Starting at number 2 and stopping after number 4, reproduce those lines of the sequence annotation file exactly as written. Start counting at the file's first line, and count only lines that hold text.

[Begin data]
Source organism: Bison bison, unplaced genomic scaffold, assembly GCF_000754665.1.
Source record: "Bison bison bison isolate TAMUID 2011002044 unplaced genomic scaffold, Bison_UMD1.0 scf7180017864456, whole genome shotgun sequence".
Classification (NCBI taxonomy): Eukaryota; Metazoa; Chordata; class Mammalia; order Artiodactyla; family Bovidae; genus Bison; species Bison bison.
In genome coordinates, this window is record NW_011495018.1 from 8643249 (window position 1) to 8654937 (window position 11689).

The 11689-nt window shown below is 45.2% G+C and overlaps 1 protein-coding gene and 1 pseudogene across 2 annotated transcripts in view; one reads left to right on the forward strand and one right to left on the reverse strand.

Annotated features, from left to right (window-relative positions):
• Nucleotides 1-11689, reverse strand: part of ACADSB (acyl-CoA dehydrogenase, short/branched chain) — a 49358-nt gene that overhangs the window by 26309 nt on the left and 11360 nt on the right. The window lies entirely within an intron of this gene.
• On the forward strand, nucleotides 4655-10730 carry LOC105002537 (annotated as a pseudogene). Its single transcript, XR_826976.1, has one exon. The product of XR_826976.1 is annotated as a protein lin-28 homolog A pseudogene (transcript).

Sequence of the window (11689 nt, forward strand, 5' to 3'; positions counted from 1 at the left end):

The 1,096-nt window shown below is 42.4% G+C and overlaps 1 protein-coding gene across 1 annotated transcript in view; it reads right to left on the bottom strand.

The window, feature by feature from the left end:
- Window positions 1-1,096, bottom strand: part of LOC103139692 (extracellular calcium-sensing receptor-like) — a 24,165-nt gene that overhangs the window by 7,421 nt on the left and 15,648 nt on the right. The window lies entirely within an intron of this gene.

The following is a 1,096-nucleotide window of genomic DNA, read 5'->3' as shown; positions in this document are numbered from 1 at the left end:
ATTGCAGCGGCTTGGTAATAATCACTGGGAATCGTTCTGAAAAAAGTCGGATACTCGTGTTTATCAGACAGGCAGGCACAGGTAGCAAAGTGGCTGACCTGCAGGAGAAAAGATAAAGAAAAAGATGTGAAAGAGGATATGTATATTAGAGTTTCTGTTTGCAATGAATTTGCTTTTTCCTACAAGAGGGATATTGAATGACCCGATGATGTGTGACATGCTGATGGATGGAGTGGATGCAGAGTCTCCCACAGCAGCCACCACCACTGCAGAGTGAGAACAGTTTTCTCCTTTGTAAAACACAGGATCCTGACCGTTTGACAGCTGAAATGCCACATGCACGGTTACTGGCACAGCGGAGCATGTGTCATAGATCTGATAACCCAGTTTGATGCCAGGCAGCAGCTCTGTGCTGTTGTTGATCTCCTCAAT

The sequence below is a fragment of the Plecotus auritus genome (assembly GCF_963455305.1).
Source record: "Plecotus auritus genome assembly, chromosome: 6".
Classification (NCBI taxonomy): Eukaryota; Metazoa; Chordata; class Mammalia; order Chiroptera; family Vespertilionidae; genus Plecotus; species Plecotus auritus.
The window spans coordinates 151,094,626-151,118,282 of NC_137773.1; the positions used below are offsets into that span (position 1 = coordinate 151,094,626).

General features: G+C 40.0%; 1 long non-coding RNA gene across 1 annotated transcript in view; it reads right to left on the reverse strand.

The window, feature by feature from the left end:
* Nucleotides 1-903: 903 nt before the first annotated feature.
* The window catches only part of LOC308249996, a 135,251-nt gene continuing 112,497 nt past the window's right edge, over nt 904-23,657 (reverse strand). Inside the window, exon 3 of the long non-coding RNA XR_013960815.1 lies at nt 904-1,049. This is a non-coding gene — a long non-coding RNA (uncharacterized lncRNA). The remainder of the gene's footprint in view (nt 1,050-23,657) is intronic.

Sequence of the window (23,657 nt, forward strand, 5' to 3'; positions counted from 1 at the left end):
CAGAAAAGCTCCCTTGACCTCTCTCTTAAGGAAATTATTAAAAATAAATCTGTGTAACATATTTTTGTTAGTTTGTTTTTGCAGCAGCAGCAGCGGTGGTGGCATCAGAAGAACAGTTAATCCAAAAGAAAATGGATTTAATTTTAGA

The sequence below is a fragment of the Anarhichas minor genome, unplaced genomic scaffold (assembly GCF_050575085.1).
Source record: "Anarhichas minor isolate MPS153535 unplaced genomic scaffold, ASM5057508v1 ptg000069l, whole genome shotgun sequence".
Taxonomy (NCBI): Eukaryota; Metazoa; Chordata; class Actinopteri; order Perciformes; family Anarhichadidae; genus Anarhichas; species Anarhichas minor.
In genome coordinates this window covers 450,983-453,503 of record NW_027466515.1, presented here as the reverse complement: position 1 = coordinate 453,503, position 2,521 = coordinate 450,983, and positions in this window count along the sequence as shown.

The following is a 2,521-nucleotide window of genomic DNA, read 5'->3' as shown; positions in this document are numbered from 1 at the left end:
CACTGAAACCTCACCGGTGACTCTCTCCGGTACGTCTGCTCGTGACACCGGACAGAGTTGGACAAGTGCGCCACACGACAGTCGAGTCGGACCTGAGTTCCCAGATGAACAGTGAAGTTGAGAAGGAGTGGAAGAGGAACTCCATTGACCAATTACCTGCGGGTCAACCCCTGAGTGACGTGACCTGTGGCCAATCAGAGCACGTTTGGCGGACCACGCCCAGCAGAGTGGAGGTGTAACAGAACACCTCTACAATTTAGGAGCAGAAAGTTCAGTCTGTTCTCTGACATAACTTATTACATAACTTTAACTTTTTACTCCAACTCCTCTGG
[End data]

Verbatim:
Source record: "Bison bison bison isolate TAMUID 2011002044 unplaced genomic scaffold, Bison_UMD1.0 scf7180017864456, whole genome shotgun sequence".
Classification (NCBI taxonomy): Eukaryota; Metazoa; Chordata; class Mammalia; order Artiodactyla; family Bovidae; genus Bison; species Bison bison.
In genome coordinates, this window is record NW_011495018.1 from 8643249 (window position 1) to 8654937 (window position 11689).